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Data Center Edition

jcangialosi4 asked
Medium Priority
Last Modified: 2010-04-18
Ok experts, whats the deal with Windows 2003 Sever Datacenter Edition. What are the big differences that I should know about before moving from the Enterprise Edition. Pros and Cons..
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Overview here:


Differences in the versions is here:


Sys requirements:


For this, the main thing is it needs to be at least an 8-way proc box

Basically Datacenter edition is for serious high end applications that require lots of processing power.  it supports alot more processors and RAM.

This article can explain the benefits of it:


All that said, your "move" to Datacenter edition means going through an OEM (IBM, HP, etc.).  They are the only ones that can sell you Datacenter edition, and it has to come preinstalled on their hardware.  You buy the licensing from them.

Data Center is so specialized, I believe that you have to work with Microsoft directly to deploy this.  I believe that will replicate your environment to verify compatibility with your application and Microsoft datacenter.  You have to run Data Center on special hardware certified by MS.  I don't know of anyone using this...but this is what I have heard about the product.

Anyone using datacenter out there?  

http://www.microsoft.com/windowsserver2003/howtobuy/licensing/pricing.mspx  (notice the special note next to **)

 How do I obtain Windows Server 2003 R2 Datacenter Edition?
A. Windows Server 2003 R2 Datacenter Edition is only available through qualified original equipment manufacturers (OEMs).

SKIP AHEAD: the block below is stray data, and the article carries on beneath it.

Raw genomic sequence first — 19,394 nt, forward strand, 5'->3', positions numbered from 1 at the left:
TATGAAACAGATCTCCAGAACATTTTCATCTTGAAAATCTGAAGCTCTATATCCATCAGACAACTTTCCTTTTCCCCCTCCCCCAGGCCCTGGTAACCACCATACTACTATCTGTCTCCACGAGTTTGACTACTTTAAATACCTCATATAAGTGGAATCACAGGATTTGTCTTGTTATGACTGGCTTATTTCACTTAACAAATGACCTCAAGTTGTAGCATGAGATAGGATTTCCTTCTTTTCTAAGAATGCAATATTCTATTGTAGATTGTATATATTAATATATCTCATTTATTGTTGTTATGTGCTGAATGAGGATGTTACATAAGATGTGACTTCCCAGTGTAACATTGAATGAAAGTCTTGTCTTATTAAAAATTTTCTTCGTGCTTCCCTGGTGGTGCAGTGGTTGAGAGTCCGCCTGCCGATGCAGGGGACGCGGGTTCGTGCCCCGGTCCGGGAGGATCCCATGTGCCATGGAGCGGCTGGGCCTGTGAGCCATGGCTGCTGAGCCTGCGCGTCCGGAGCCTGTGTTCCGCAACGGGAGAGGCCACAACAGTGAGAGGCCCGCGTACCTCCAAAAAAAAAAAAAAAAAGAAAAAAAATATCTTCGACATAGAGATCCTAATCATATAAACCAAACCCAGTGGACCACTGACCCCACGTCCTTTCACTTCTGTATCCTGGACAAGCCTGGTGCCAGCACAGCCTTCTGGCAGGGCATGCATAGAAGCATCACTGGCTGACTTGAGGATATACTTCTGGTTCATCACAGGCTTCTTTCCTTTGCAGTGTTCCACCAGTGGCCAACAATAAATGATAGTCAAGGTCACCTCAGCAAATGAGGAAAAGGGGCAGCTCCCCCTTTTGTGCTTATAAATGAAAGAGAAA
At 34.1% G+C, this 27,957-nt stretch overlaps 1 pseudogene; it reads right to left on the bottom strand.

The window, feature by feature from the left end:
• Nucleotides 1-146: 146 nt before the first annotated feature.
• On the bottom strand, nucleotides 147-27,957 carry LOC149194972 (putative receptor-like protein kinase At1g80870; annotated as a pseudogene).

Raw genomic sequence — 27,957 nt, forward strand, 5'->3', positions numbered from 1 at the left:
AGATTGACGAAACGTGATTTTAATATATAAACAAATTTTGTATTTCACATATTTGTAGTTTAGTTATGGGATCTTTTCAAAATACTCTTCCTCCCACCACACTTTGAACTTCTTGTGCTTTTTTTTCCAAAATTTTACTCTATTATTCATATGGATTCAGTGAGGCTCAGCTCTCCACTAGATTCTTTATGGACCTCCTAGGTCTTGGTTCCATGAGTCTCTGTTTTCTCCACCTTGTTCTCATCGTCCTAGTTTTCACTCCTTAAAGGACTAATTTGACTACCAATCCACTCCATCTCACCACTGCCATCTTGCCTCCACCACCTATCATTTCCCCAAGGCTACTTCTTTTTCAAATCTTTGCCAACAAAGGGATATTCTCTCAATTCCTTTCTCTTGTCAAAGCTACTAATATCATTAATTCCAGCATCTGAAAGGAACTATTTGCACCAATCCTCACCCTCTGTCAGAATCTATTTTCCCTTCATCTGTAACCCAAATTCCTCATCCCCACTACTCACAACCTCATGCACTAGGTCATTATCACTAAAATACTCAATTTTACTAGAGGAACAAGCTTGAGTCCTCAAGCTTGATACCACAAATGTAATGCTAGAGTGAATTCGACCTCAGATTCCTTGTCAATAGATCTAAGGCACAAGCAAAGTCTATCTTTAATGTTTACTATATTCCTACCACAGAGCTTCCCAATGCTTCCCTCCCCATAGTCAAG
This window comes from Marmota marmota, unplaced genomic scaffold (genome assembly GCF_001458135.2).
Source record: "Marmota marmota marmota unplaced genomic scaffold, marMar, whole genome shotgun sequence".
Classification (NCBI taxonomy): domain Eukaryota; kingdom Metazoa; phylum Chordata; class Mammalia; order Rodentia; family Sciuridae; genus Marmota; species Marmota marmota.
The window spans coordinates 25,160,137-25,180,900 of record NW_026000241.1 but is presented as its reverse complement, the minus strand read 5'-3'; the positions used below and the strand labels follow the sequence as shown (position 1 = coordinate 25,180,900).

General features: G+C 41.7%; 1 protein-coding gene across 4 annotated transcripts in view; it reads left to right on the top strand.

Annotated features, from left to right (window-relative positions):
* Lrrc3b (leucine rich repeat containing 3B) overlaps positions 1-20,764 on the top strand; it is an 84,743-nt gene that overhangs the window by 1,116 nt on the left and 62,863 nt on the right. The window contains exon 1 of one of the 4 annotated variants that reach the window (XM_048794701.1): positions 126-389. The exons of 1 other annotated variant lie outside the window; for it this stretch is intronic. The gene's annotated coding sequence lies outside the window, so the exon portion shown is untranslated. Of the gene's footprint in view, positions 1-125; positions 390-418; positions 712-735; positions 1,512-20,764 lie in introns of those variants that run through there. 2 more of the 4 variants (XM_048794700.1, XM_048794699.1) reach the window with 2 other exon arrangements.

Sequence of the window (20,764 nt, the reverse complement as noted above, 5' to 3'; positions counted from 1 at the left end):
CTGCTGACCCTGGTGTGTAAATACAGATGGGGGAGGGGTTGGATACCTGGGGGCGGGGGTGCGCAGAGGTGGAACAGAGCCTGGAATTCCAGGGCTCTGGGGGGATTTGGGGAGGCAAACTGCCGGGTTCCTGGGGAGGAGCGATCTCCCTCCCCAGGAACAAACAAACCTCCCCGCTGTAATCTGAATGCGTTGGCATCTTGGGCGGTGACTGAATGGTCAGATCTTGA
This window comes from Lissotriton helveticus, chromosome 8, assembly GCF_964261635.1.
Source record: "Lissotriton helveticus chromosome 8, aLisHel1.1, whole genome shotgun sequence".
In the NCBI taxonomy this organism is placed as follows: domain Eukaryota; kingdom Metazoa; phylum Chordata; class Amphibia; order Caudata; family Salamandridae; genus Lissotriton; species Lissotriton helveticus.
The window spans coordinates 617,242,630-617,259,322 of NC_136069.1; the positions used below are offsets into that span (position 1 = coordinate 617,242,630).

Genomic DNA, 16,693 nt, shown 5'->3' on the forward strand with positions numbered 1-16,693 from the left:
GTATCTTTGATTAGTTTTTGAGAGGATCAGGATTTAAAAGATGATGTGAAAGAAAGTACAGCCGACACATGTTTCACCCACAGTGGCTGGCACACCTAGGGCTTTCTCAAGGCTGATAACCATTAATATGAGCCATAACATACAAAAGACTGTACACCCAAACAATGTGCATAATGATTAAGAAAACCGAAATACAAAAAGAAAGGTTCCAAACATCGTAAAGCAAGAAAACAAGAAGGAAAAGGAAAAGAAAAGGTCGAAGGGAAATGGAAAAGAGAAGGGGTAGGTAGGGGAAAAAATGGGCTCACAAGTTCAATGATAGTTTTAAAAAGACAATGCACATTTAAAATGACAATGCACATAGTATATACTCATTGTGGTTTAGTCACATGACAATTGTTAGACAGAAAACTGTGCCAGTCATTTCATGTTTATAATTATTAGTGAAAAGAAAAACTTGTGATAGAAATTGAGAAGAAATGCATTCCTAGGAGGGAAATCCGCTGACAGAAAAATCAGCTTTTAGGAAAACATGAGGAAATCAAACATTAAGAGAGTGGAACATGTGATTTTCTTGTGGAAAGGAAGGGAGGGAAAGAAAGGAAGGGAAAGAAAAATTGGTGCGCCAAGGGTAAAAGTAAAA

Q. How do I license Windows Server 2003 R2 Datacenter Edition?
A. The Server/Client Access Licensing (CAL) model applies to Windows Server 2003 R2 Datacenter Edition. However, the server license component differs for Datacenter Edition, in comparison to Standard or Enterprise Edition, in that the cost of the server license varies with the number of processors installed on the Datacenter server. For further detail, see Licensing Windows Server 2003 R2 Datacenter Edition.
Q. Do I need to acquire Windows CALs to access servers running Datacenter Edition?
A. Yes. If the Datacenter server is being accessed or used, a CAL is required for every user or device, unless the access is anonymous and gained through the Internet.


So I take it that this is why HP is pushing new stuff on us? REVENUE!


What is the deal with the R2 name?
Windows 2003 Server R2 is the lates OS for server offered by Microsoft.
it has these benefits over the older Windows 2003 os:

Seamless UNIX Interoperability
Windows Server 2003 R2 now has tools to manage across UNIX and Windows systems, integrate applications, and phase migrations of UNIX-based applications, helping you to leverage existing investments and easily integrate UNIX and Microsoft Windows systems.

A Foundation for Powerful Web Application Platforms
Windows Server 2003 R2 provides the underlying technologies for a Web platform that extends the business infrastructure, helps accelerate deployment of applications, increases efficiency of collaboration, and scales to an organization's ever-changing needs.

Easier Storage Management
Read about two Windows Server 2003 R2 features that help you simplify storage mangement and maximize storage assets.

Integrated Branch Office Management
Learn more about how Windows Server 2003 R2 can help simplify integration of branch office servers into the larger enterprise IT organization.

Simplified Identity and Access Management
See how Windows Server 2003 R2 extends connectivity and control of identity management for internal and external collaboration.

source: http://www.microsoft.com/windowsserver2003/default.mspx
To the author:

I don't think HP really pushes DataCenter.  Very few companies run it overall.

You can't simply upgrade to it.  You have to purchase a purpose built server with it pre-installed, and these servers aren't cheap.

I remember my last company buying an HP/Compaq server with DataCenter on it, and the total costs for the server were around $300,000.

The idea is that you are buying something that will never go down...with redundant everything, and processing power like mad.

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